If the first quarter is any guide, Berkshire Hathaway continued to lighten its huge investment in large capitalization, consumer non-durables. Most of the company's large holdings in that arena have run into substantial troubles. Berkshire Hathaway has been selling Kraft (NASDAQ: KRFT) for years, since in 2010 when Buffett called Kraft's decisions to sell its pizza business and acquire Cadbury PLC as being “dumb.” Berkshire also has sold over 12 million shares of Johnson & Johnson (NYSE: JNJ) in the past two years. That company has been struggling with the shutdown of its over the counter medicine unit, along with lawsuits and product recalls. Berkshire Hathaway also sold 3 million shares of Procter & Gamble (PG) another consumer goods company that has been languishing in the past several quarters, during the first quarter.
Over the past several years, Berkshire Hathaway has shown an appetite for more economic sensitive stocks, indicated by companies that have been bought outright in recent years such as Burlington Northern Railroad and chemical giant Lubrizol. In the first quarter Berkshire Hathaway bought for the first time a stake of 10 million shares of General Motors (GM). Berkshire Hathaway also added to its stake in some key financial stocks such as Visa (V), Bank of New York Mellon (BK) and Wells Fargo (WFC).
What companies really compare with Berkshire Hathaway? None have the true breadth and scope of assets as Berkshire Hathaway has accumulated. The company is trading now at a price to earnings ratio of 18, and a price to book ratio of 1.2. I believe though the stock price has gotten a little ahead of itself on the heels of a 27% advance since last fall. It now has a 5 year PEG of 1.41. I would be a buyer of Berkshire Hathaway if and when the price to book falls to 1.05, and the PEG is below 1.2. Otherwise, I see the brilliantly well-run company as overvalued.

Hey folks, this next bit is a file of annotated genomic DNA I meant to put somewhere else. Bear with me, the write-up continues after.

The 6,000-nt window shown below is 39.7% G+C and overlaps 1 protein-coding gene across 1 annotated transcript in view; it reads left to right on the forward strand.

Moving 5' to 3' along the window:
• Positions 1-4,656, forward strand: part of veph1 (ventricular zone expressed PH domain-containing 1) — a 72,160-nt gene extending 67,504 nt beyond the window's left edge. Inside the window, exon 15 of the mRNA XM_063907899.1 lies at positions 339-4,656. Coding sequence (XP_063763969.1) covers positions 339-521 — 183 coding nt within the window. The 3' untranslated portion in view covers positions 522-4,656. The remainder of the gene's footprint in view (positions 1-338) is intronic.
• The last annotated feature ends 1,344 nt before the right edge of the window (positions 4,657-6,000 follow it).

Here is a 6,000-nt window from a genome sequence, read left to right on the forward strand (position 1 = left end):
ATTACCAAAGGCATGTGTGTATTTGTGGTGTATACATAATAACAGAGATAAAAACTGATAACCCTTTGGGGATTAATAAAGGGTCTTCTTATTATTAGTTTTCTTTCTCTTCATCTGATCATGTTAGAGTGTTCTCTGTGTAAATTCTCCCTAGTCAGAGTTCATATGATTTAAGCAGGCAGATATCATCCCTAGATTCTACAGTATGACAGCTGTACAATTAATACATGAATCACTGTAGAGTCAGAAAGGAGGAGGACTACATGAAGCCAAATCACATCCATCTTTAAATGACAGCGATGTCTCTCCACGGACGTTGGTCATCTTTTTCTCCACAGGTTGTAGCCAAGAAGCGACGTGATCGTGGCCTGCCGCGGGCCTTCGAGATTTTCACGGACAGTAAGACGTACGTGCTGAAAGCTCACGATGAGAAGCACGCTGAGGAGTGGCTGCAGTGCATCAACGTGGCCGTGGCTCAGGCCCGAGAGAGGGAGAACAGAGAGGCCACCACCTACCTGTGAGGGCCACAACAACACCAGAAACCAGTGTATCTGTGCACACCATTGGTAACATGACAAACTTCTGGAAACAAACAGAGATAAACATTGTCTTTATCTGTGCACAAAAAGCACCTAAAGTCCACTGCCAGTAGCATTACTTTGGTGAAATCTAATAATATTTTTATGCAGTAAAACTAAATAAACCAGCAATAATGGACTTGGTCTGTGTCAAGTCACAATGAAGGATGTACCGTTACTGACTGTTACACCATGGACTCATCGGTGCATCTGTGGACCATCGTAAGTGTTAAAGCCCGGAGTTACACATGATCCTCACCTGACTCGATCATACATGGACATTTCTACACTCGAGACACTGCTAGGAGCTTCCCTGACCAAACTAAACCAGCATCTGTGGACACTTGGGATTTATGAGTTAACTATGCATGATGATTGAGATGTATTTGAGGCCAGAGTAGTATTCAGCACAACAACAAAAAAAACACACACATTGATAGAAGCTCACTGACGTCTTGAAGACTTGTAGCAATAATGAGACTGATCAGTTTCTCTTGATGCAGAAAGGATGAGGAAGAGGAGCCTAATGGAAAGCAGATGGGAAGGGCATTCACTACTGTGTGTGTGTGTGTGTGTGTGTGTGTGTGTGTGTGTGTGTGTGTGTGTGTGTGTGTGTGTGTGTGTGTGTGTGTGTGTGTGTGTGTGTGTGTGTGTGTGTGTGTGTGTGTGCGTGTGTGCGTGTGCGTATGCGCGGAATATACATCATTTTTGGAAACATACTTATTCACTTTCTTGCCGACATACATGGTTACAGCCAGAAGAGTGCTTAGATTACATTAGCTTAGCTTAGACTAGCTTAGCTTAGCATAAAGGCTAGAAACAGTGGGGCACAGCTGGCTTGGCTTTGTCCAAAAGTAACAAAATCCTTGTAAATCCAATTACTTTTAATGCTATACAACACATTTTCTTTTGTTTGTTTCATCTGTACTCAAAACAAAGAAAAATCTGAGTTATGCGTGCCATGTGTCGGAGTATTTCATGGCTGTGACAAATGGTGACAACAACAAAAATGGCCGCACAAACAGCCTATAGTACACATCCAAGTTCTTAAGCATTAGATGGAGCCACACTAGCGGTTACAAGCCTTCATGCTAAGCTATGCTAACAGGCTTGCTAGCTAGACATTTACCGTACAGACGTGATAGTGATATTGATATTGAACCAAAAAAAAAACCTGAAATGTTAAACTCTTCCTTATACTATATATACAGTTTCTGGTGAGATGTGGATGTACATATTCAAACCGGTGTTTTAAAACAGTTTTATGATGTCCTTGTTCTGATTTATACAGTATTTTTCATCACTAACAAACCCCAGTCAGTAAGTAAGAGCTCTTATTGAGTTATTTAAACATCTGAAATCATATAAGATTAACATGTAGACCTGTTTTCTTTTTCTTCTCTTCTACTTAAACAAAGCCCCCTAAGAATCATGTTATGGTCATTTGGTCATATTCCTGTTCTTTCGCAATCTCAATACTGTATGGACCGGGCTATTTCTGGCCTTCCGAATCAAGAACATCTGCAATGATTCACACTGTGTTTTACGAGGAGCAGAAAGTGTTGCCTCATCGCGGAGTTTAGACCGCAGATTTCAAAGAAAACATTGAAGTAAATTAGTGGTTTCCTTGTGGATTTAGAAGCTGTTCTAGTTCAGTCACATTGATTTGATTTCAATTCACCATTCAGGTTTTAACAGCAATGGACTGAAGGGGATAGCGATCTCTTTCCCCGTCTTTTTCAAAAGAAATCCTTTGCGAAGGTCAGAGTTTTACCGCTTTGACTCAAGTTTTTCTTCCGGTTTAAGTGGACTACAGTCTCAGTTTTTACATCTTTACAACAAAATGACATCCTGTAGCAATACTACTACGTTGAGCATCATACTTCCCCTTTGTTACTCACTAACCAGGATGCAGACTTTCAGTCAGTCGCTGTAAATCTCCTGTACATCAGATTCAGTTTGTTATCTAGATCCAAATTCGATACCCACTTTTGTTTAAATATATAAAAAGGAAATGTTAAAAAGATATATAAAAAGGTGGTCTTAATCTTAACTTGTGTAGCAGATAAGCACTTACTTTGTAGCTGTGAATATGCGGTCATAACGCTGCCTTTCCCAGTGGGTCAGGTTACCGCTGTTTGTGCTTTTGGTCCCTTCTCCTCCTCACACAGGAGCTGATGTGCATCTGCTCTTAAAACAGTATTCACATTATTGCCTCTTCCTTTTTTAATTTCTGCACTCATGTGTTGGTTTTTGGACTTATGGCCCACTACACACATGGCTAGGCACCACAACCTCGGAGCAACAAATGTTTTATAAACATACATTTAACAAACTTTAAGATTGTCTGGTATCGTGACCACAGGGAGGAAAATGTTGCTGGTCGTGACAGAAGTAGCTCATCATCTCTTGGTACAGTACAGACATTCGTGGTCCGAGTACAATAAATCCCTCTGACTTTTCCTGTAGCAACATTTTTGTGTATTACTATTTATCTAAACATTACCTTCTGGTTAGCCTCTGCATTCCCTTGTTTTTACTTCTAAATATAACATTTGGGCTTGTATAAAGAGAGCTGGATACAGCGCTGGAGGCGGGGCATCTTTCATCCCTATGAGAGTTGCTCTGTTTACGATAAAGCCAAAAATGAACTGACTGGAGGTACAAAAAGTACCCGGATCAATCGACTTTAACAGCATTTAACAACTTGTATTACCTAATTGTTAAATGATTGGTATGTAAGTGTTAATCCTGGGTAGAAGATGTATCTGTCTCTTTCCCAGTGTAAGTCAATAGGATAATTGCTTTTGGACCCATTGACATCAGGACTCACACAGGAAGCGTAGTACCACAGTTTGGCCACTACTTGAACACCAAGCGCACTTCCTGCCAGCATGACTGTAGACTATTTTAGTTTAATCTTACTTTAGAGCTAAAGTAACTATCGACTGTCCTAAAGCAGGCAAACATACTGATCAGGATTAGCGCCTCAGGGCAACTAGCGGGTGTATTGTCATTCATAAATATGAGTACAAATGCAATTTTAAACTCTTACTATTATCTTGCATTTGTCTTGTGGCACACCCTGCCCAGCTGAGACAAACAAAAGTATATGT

At one time, Berkshire Hathaway was fundamentally an insurance company, with Geico being among the country's largest property / casualty insurers, and two different large reinsurance companies. Among the other top tier property / casualty insurance carriers, my own favorite is probably Allstate (NYSE: ALL). Due to the relative lack of any expensive catastrophic occurrences in the second quarter, Allstate's results of $423 million, or $0.86 per share in the quarter not just reversed a loss of $624 million in the second quarter of last year, but also beat analysts' estimates of $0.52 per share by a generous amount. The key metric for any insurance company is its combined ratio, the ratio of claims to underwriting revenue. Allstate's was 0.98 in the quarter, and I consider anything under 1.00 to be excellent. With its “value plans” and its acquisition of internet discounter Esurance, I can foresee solid market growth for Allstate in the next few years.
Allstate's stock price has risen about 70% since last fall, and it is now trading with a 5 year PEG of 1.01, on the high side for an insurance carrier. I would be interested in buying Allstate in the $32 to $34 per share price range, but right now I see this as an overvalued insurance carrier.
StockCroc1 has no positions in the stocks mentioned above. The Motley Fool owns shares of Johnson & Johnson. Motley Fool newsletter services recommend Johnson & Johnson. Try any of our Foolish newsletter services free for 30 days. We Fools may not all hold the same opinions, but we all believe that considering a diverse range of insights makes us better investors. The Motley Fool has a disclosure policy.If you have questions about this post or the Fool’s blog network, click here for information.